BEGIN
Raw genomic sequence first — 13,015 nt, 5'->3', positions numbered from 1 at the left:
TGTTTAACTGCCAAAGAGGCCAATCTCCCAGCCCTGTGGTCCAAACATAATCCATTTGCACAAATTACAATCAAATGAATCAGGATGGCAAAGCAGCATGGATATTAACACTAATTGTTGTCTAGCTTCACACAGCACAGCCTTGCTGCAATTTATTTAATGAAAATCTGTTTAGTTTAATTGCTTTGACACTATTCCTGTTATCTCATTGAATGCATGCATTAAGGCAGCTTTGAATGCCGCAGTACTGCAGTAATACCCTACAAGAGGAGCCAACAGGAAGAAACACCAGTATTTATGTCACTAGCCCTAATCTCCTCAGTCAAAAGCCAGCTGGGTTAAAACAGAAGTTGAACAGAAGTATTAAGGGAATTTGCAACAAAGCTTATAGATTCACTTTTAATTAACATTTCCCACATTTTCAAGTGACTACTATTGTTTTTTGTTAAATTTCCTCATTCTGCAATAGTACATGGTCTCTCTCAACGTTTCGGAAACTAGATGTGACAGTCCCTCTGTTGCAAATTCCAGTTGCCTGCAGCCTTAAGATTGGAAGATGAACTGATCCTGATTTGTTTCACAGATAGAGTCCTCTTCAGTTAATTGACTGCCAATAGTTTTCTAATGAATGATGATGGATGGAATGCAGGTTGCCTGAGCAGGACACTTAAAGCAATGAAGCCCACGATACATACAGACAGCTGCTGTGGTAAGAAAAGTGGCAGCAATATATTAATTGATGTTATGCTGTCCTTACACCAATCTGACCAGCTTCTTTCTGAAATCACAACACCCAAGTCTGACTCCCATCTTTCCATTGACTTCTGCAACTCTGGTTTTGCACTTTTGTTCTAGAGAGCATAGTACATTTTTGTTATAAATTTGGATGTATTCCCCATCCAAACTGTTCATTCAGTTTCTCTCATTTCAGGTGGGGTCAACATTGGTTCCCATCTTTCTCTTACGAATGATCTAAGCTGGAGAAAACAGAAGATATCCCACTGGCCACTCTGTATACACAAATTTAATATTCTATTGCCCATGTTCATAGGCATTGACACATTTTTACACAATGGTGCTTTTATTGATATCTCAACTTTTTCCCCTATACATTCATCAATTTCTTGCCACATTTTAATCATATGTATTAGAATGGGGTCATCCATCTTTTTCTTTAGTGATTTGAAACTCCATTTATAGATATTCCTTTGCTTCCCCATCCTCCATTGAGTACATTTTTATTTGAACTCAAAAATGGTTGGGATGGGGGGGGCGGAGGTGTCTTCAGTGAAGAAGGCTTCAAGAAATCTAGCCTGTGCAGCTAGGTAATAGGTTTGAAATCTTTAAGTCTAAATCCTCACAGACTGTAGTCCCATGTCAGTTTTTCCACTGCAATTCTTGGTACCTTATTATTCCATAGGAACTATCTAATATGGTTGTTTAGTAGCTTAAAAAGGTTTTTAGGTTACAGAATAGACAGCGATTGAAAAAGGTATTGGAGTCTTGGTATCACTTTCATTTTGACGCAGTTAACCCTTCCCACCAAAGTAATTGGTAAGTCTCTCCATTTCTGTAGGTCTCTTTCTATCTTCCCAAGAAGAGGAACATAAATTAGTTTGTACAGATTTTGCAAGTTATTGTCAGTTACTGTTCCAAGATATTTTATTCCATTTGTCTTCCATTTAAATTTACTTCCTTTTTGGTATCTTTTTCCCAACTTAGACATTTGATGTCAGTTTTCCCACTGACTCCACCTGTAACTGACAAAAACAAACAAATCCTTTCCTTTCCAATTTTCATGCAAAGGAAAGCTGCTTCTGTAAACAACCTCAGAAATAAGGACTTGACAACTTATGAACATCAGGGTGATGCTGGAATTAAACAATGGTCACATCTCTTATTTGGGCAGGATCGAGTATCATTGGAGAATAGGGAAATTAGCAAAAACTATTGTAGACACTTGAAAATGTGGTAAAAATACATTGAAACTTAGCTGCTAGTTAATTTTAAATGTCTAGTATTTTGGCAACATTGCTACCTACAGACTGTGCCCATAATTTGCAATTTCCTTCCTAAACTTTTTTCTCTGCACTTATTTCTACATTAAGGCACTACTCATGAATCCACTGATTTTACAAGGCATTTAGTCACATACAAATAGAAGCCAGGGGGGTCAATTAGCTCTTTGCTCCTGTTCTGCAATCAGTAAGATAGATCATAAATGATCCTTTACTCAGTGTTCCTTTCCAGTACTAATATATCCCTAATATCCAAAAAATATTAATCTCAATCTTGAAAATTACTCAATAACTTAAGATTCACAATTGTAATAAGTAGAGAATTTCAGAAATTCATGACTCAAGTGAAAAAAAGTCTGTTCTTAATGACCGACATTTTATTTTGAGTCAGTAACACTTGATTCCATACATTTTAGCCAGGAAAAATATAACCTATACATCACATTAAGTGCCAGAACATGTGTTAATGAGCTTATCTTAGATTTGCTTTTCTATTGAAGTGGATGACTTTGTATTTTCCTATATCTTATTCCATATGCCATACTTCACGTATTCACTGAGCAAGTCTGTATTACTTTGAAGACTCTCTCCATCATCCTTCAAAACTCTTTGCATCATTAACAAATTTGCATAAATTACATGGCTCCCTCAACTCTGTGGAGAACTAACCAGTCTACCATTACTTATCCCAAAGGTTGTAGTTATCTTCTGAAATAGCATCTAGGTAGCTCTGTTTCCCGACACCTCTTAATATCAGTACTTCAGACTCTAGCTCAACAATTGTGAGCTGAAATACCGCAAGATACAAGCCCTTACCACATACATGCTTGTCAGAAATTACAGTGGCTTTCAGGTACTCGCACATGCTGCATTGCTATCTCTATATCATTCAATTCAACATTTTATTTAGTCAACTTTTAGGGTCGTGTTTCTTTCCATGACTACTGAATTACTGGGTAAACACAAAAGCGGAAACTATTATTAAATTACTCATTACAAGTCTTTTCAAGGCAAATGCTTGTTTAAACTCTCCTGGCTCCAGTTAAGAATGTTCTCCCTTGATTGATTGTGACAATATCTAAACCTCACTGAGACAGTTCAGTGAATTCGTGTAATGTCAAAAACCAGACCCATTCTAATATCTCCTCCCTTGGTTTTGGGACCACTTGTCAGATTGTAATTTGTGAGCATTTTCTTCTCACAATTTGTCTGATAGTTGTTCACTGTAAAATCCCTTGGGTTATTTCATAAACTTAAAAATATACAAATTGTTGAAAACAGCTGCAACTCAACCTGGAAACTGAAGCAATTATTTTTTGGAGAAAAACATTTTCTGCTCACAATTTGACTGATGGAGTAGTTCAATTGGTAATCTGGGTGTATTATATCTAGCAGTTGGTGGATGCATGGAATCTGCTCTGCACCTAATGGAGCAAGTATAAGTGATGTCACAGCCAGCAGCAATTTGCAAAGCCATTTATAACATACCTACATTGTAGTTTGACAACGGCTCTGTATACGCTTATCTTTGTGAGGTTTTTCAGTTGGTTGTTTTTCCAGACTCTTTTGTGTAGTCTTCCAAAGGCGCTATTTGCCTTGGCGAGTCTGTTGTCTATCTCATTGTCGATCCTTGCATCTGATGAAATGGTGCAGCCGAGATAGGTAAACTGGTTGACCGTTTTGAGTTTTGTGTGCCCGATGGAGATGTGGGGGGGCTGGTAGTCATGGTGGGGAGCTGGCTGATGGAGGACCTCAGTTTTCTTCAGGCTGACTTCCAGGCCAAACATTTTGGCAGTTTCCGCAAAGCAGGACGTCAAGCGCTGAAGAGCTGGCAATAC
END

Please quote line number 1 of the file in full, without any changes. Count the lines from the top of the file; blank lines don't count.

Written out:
Raw genomic sequence first — 13,015 nt, 5'->3', positions numbered from 1 at the left: